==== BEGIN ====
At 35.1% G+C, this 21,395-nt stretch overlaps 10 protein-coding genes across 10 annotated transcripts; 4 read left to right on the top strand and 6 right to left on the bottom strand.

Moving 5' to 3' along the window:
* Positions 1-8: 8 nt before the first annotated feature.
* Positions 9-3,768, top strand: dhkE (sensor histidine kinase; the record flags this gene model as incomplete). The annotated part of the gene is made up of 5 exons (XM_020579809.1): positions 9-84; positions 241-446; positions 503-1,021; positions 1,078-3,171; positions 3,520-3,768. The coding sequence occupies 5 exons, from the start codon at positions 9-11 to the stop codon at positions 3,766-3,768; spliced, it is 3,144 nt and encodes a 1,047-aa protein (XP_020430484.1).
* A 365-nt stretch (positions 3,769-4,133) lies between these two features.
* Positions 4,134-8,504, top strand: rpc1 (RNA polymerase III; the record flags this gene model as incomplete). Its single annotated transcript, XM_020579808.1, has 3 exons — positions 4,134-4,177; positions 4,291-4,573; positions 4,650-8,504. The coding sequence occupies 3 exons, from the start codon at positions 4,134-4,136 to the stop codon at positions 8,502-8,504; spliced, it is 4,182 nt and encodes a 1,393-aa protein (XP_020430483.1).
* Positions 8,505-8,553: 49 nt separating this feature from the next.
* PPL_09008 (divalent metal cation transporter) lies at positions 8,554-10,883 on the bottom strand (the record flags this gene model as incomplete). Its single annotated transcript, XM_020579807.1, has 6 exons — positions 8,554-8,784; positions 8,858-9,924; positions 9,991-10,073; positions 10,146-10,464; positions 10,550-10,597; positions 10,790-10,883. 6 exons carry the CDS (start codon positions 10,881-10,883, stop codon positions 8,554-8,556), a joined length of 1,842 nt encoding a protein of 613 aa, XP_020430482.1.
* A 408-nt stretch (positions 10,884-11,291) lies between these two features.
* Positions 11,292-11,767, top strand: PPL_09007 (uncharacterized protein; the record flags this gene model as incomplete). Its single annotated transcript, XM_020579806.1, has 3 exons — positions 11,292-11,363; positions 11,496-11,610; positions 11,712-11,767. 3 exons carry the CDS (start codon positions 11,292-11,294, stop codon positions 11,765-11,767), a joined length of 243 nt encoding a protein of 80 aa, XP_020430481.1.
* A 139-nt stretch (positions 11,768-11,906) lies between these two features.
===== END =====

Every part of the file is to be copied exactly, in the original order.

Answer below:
At 35.1% G+C, this 21,395-nt stretch overlaps 10 protein-coding genes across 10 annotated transcripts; 4 read left to right on the top strand and 6 right to left on the bottom strand.

Moving 5' to 3' along the window:
* Positions 1-8: 8 nt before the first annotated feature.
* Positions 9-3,768, top strand: dhkE (sensor histidine kinase; the record flags this gene model as incomplete). The annotated part of the gene is made up of 5 exons (XM_020579809.1): positions 9-84; positions 241-446; positions 503-1,021; positions 1,078-3,171; positions 3,520-3,768. The coding sequence occupies 5 exons, from the start codon at positions 9-11 to the stop codon at positions 3,766-3,768; spliced, it is 3,144 nt and encodes a 1,047-aa protein (XP_020430484.1).
* A 365-nt stretch (positions 3,769-4,133) lies between these two features.
* Positions 4,134-8,504, top strand: rpc1 (RNA polymerase III; the record flags this gene model as incomplete). Its single annotated transcript, XM_020579808.1, has 3 exons — positions 4,134-4,177; positions 4,291-4,573; positions 4,650-8,504. The coding sequence occupies 3 exons, from the start codon at positions 4,134-4,136 to the stop codon at positions 8,502-8,504; spliced, it is 4,182 nt and encodes a 1,393-aa protein (XP_020430483.1).
* Positions 8,505-8,553: 49 nt separating this feature from the next.
* PPL_09008 (divalent metal cation transporter) lies at positions 8,554-10,883 on the bottom strand (the record flags this gene model as incomplete). Its single annotated transcript, XM_020579807.1, has 6 exons — positions 8,554-8,784; positions 8,858-9,924; positions 9,991-10,073; positions 10,146-10,464; positions 10,550-10,597; positions 10,790-10,883. 6 exons carry the CDS (start codon positions 10,881-10,883, stop codon positions 8,554-8,556), a joined length of 1,842 nt encoding a protein of 613 aa, XP_020430482.1.
* A 408-nt stretch (positions 10,884-11,291) lies between these two features.
* Positions 11,292-11,767, top strand: PPL_09007 (uncharacterized protein; the record flags this gene model as incomplete). Its single annotated transcript, XM_020579806.1, has 3 exons — positions 11,292-11,363; positions 11,496-11,610; positions 11,712-11,767. 3 exons carry the CDS (start codon positions 11,292-11,294, stop codon positions 11,765-11,767), a joined length of 243 nt encoding a protein of 80 aa, XP_020430481.1.
* A 139-nt stretch (positions 11,768-11,906) lies between these two features.